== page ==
Read Back To Our Beginning Online

Authors: C. L. Scholey

Back To Our Beginning (5 page)

Shane looked at her in puzzlement; before realization came, Sam bellowed like an enraged bull charging the man. Sam hit him high and hard with a beefy shoulder sending them both flying. The girl screamed, racing from the house.

Sam locked hands around the man’s throat, his face red with rage. Sam shouted condemning words through clenched teeth, each word punctuated by a shake.

Shane yelled a warning and sprang for them, but the gun blast was all the indication he needed it was too late. Sam spiraled backwards, landed on the floor against a wall with a sickening thud, sank to his knees, then side, then moved no more. Shane screamed his rage, but was spun around as the gun went off, striking him through an arm. Shane dove for cover behind an upturned overstuffed chair.

“She was mine, you dirty bastard. You had no right,” the man screamed, spittle flying from his mouth. He dragged a wounded leg behind him limping through the house, following Shane’s retreating form.

Shane, reeling from the death of his friend, backed away, avoiding the strewn furniture, holding a bloody arm.

“Now, you got a nice little family, don’t you?” the man said with menace. “Pretty wife, three pretty girls.”

He lunged, taking Shane off-guard. They hit the stairs to the basement falling backwards, crumpling into darkness, the gun blasted. Both men lay in a heap, neither moving.

* * * *

Shane was uncertain how long he lay at the bottom of the stairs. Looking up at the top of the landing, he could tell darkness was falling. He tried to rise and groaned. The gunshot had fired into his belly.

Shane was losing a great deal of blood, his shirt saturated. The other man was dead. His neck broken in the fall.

Shane, grabbed hold of the banister, pulling himself up each step. Home being his only concern. A terrified thought crossed his mind; Tansy would come looking for him. She’d never stop; she’d be injured or killed in her efforts, the girls left alone. He must get home; he needed to tell them about Sam and their decision to move. They needed to know the city was destroyed. They must find a different place before all the food was gone. Disease would be setting in if it hadn’t already. The snow would fall, trapping them in certain death.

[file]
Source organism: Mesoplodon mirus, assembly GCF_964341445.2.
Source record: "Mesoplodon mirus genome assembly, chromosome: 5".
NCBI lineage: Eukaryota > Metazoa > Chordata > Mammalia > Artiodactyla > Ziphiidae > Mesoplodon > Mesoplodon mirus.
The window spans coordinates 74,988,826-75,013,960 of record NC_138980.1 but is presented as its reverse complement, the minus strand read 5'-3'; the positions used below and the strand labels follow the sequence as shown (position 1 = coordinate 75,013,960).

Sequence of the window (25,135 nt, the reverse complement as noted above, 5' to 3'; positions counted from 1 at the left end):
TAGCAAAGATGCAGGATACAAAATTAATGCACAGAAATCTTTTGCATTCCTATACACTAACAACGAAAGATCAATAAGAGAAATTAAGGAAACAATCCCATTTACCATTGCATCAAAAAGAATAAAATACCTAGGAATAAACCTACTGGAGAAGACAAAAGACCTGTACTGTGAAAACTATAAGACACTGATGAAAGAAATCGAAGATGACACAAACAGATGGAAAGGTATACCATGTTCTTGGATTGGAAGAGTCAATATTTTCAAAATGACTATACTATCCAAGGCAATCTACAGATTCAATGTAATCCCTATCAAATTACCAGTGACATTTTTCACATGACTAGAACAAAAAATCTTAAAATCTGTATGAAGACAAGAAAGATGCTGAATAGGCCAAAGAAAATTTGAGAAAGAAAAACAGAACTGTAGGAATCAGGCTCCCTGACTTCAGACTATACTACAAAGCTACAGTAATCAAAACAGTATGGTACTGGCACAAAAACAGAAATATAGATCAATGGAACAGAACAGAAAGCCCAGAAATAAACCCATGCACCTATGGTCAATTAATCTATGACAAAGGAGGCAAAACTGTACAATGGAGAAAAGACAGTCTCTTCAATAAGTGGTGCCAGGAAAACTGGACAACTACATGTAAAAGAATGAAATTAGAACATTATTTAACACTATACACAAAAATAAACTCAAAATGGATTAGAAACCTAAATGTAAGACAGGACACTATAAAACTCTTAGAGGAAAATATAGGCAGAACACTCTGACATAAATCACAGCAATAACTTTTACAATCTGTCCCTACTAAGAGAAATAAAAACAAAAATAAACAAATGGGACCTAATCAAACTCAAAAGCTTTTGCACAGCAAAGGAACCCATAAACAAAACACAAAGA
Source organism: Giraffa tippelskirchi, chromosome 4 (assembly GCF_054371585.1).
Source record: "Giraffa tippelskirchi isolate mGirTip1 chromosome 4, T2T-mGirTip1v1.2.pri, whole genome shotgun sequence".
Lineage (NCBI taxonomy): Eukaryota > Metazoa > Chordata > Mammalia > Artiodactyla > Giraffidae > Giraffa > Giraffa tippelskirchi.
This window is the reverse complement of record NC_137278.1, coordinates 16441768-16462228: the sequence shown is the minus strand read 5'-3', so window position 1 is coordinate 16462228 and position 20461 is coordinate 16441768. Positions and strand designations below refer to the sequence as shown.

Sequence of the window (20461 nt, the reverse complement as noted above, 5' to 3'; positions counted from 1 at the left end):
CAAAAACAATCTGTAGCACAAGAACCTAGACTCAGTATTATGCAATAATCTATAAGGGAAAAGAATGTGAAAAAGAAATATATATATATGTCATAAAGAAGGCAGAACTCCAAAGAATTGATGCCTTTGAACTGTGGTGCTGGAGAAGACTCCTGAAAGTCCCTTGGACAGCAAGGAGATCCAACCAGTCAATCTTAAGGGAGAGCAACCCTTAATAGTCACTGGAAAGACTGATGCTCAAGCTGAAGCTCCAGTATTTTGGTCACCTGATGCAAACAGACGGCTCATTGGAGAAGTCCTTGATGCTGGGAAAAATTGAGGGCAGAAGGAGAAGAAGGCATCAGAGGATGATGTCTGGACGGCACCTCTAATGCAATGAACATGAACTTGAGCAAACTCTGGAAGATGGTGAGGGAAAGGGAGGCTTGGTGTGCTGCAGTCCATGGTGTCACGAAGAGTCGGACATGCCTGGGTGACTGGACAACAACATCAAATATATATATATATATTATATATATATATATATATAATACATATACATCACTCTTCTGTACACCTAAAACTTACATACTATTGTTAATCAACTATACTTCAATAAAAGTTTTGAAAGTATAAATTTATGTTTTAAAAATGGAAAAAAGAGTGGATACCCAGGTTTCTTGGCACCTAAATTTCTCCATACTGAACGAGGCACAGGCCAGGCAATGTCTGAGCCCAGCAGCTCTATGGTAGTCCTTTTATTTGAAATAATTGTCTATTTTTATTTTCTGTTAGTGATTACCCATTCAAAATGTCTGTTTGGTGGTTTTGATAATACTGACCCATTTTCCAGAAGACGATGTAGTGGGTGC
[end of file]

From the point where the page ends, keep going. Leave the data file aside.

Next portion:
Shane staggered through the street. His hand lifted to rid his face of the cold rain beating down on him. His fear for his wife and children driving him. Tears mixed with rain as he came to his battered home. A home once filled with love and laughter would now suffer despair. Though loath to see his wife cry, he knew there was no other way. He’d like her arms wrapped around him when he breathed his last breath. He knew her fear would encourage him to be strong. He wanted her to remember him strong; he wanted to die knowing she needed his strength. Even in death he’d offer her courage. She deserved no less.

Blood dripping through his fingers, Shane stumbled into his house. He was met by Tansy and screams of denial when Marge realized Sam wasn’t behind him and would never be coming back.

“My husband! My Sam!”

Tansy helped Shane to their bed, trying to stop the flow of blood. Shane’s breathing was labored. His cold wet hands trembled as he reached for Tansy’s.

“Go north,” Shane whispered, desperate to make her understand before it was too late, before the inevitable occurred.

“What?” Tansy asked, packing another wad of padding against the already bloody sodden ones, trying to staunch the flow.

“North.” Shane coughed up blood and tried again, “Underground, Tansy, you must go underground.”

“What do you mean, underground? We can’t live under the ground.”

“The mines up north, babe. Go to the mines with the girls. The houses won’t stand; the basement won’t last.”

“No honey. We need to wait until you’re better.”

“No,” Shane said fiercely. “I’m not going to get better. I’m—” But Tansy cut him off.

“You will!”

“I won’t,” Shane said seeing her terror and gentling his voice. He loathed leaving her, she was his everything. “I’m already dead, babe. Save our girls and yourself. Live, please live.”

Tansy was shaking her head, tears coursing down her cheeks. Shane became desperate.

“Live for me, please promise me.”

“No, I’m too afraid to be alone. You live for me.”

“I will,” he vowed and placed his bloodied hand over her heart. “I’ll live in here with you. I’ll always watch over you. You’re my world, my whole world; you have been since I was sixteen. I love you, babe. I’ll always be with you. Keep our girls safe. Live. Promise me,”

The last was said so quietly Tansy’s tear-streaked face was next to his mouth, nodding her head. She tried to will her life into him; she kissed him, trying to breathe the life back into his still body.